......I slunk back to my Plymouth and sat in the driver's seat. I didn't bother cranking the ignition because I didn't know where I was going. My chat with Penelope Ladd had been a bust. Pretty Penny. Those words had to mean something. But aside from a lounge chair full of eye candy, I hadn't gotten much out of my morning. I cranked the Plymouth , planning to drive out to campus and take a look at the scene of the crime, when Penny came bounding out of her apartment complex.

......She'd slipped into a pair of white shorts and a blue tanktop. Her sandals flop-flop-flopped out to a red Nissan. She hopped in and sped away. I gave her a little lead and followed in the Plymouth.

......I trailed her down Scenic Highway and over the bridge into Gulf Breeze. I kept three or four cars back the whole time, but I didn't get the feeling she was looking in her rearview mirror too much. We turned along the coast road until we hit Old Navy Cove where she hooked a left into Jerry's Marina. I parked at the bait and tackle shop across the street and lit my cigar.

......Penny left the Nissan and skipped down one of the docks between a line of boats. Jerry's was a small marina on one of the waterways so none of the boats were too big, certainly nothing commercial. There was no way I could follow her down the dock without risking her catching me coming back the other way, so I fished the copy of the police file out of the back seat for a little light reading.

......During his initial investigation, Frank had interviewed a couple of campus cops who'd stumbled onto the tail end of the robbery. They'd squeezed off a few bullets at the two fleeing bandits, and one of the cops claimed to have winged one of them. They found a few splatters of blood, but a sweep of the area hospitals had come up empty.

......I'd smoked half the cigar, when Penny came back down the dock. She had a puzzled look on her face. When she got in her car, I had a decision to make. I could keep following or see what was at the end of the dock. I flipped a mental coin and watched the Nissan speed away.

......I strolled down the dock, eyeing the boats, chewing the stub of the cigar, half expecting what I'd find. The cabin cruiser was about ten years old and in good shape, nice lines, maybe twenty-six feet with a pair of husky inboards. Across the stern in fancy blue script was the ship's name. Pretty Penny.

......If Penny had just been through her, I didn't really think I could do any better, but I shrugged knowing I'd have to give it a shot. I stepped aboard and went through the boat by the numbers. The first thing I found was the registration in Terrence Ladd's name. If Penny had inherited the boat, she hadn't bothered to change over the title. A red footlocker in a closet all the way forward held a first aid kit and a flare gun but nothing like a big wad of cash. I slumped into the pilot's chair and scratched my chin. A framed map hung over the wheel and beneath the two-way radio. It was one of those souvenir charts of Santa Rosa Island the locals push on the tourists, stained brown around the edges to look like pirate parchment with a campy cartoon drawing of old Fort Pickens out on the western most tip. It wasn't anything you'd want to navigate by, but maybe it was Terrence Ladd's idea of nautical decor.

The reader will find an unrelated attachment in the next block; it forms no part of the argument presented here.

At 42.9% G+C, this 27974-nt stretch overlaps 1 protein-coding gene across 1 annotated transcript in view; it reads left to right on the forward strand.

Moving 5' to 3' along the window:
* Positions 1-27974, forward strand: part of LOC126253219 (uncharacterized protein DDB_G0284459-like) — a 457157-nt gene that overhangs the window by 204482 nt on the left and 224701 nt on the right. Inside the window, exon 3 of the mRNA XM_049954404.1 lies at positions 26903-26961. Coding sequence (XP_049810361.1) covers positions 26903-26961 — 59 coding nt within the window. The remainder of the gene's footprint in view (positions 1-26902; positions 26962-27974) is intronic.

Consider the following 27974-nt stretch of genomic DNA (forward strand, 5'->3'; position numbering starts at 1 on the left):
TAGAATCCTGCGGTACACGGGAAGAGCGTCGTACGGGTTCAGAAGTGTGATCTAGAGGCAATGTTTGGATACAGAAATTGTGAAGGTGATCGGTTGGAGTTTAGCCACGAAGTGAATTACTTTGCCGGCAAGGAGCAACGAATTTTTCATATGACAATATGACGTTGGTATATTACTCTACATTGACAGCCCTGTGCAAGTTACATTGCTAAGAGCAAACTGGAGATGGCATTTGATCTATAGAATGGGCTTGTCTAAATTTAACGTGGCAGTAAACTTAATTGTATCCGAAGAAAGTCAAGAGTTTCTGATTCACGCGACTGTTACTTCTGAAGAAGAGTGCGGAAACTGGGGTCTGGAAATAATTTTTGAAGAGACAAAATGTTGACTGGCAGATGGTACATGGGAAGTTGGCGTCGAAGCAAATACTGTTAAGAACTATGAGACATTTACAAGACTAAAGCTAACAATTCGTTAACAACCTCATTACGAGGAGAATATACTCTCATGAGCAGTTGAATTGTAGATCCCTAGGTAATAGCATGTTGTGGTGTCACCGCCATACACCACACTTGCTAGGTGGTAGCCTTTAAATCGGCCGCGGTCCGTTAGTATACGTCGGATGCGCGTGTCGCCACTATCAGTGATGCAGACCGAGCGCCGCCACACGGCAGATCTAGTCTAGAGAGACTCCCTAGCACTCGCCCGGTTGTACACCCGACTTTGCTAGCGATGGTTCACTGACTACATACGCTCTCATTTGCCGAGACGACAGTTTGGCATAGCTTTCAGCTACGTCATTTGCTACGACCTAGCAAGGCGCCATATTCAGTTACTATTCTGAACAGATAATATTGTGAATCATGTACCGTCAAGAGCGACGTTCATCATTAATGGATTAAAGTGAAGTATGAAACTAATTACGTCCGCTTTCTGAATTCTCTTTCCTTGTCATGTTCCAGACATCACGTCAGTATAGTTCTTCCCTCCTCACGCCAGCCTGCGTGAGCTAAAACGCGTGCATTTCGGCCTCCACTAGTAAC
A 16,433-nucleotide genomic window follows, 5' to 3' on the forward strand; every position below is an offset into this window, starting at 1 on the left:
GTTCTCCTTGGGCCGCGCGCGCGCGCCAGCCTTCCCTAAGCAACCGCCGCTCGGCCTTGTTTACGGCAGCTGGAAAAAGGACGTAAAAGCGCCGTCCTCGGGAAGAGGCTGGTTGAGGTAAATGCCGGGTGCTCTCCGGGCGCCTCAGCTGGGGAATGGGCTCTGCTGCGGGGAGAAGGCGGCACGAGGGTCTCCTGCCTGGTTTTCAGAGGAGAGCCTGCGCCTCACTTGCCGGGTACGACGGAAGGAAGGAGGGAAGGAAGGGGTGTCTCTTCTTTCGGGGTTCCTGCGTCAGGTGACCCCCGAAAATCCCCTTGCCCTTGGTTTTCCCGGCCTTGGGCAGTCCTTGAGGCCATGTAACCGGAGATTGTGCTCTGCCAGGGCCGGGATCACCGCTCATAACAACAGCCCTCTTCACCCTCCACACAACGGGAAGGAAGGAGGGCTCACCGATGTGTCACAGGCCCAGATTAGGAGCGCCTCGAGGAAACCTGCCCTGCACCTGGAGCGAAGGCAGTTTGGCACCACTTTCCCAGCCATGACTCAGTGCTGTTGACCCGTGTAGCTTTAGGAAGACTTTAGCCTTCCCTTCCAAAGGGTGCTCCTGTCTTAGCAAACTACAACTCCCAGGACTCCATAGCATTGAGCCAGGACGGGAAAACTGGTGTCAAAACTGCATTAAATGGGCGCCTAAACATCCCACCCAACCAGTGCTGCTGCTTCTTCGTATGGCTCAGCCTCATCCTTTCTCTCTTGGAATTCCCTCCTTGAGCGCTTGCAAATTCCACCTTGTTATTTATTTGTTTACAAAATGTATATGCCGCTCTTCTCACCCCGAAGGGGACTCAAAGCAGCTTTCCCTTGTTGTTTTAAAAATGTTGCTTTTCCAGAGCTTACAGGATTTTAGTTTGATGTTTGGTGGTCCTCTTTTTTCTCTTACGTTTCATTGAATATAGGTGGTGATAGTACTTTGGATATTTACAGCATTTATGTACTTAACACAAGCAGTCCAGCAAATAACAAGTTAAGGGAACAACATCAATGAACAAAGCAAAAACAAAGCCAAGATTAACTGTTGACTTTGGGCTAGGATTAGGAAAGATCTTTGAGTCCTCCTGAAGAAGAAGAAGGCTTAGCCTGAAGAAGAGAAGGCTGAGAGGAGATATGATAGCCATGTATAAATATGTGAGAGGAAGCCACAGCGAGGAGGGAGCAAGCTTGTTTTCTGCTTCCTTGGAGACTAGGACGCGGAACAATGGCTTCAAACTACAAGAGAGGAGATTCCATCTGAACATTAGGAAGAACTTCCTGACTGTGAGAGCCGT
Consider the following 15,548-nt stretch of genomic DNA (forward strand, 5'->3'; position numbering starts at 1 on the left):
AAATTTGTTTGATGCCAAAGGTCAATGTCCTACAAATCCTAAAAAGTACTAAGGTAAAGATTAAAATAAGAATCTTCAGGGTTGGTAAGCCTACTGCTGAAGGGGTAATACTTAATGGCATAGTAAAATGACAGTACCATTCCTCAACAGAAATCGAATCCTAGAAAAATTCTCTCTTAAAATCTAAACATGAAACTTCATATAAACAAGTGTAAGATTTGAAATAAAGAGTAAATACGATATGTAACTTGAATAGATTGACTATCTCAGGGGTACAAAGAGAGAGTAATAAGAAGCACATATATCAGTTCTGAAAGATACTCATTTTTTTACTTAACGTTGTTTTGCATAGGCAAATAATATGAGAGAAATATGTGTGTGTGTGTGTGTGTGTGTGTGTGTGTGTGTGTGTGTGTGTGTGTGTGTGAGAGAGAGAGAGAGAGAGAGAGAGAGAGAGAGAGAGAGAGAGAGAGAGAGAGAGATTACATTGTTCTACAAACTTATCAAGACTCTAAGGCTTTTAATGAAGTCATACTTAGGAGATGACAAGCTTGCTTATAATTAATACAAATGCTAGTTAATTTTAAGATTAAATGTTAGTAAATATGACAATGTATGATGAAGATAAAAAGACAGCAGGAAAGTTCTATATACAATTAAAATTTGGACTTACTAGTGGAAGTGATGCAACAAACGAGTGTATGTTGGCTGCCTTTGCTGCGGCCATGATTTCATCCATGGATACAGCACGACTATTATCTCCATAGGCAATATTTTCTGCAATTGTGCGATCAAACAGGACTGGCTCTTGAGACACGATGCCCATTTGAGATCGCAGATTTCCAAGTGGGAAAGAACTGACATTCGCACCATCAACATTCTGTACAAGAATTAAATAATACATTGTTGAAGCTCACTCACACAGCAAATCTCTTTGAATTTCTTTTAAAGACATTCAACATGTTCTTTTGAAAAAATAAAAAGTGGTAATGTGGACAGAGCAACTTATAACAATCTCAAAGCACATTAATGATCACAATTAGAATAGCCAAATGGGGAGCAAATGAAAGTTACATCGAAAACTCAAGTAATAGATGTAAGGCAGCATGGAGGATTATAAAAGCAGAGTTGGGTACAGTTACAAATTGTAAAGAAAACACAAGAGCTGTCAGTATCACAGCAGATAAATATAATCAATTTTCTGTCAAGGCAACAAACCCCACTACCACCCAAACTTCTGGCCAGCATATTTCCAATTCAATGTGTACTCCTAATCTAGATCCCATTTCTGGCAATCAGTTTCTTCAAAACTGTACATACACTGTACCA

......I didn't know what else I could accomplish at the marina, so I got back in the Plymouth and headed for home. Just over the bridge, I spotted an old yellow pickup truck in the rearview mirror. I thought I'd seen it tailing me earlier that morning, but had put it down to paranoia. But the truck definitely seemed familiar.

......I took a couple of experimental turns, and the truck stayed close. But not close enough to get a good peek at the driver. I stood on my brakes and took a sudden right without signaling, then zigzagged through a residential neighborhood. I came out Ninth Avenue, satisfied I'd thrown him off. He may have been connected to the case somehow, but it was more likely one of my creditors out for his pound of flesh.

......At home, my answering machine blinked at me like a Christmas tree on crack, but I didn't have the heart to check it. I was tired and out of ideas, so I hit the sack.

......I didn't get much of a nap, though. I kept tossing and turning with the idea that something right under my nose didn't smell right. Finally, I gave up and made myself a pot of coffee and gulped down two cups. I checked the answering machine. All six messages were variations on a theme. I should go to the hospital, they told me. Frank Morgan had caught a bullet in the back.

****

......"It's was just before dawn," said Frank, "when the old lady heard something knocking around downstairs." Frank looked like hell and was setting some kind of world record for having tubes sticking out of him. The doctor had told me they'd dug a 9mm chunk of lead out of him, but it hadn't hit anything vital. They had him on his side now in the hospital bed. He looked pale and haggard.

......"So you went down to investigate." I asked, "Didn't you have your service revolver handy?"

......"It's on the nightstand," said Frank. "But the cat thinks she should be fed before the paper boy comes, so she's always making some racket. I thought I'd open a can of tuna-liver-whatzit and get back to bed. Thing is, I got downstairs, and it was obvious some one had taken the credit union file. I had it wrapped up in a couple of rubber bands on the dining room table, and I noticed right off it was missing. Well, that got me the rest of the way awake. I turned around to run back upstairs and grab the pistol. I got maybe three steps when I heard the shot and felt the slug in my back. Next thing I know I'm kissing carpet and the old lady's screaming her head off. I faded out, then woke up after surgery."

......"That's some story."

......"First thing I do when I come to is have one of the nurses dial your number. Flash a badge and you usually get service, even if your bare ass is hanging out a hospital gown."

......"You were afraid I wouldn't come visit?"

......"Ha-ha, wise-ass." He winced so hard I almost hurt. He talked tough, but he was in bad shape. "Anyhow," said Frank, "You needed to be told. If I was shot because I'm poking my nose into that credit union hold up, you may be next."

......"Only kryptonite can hurt me."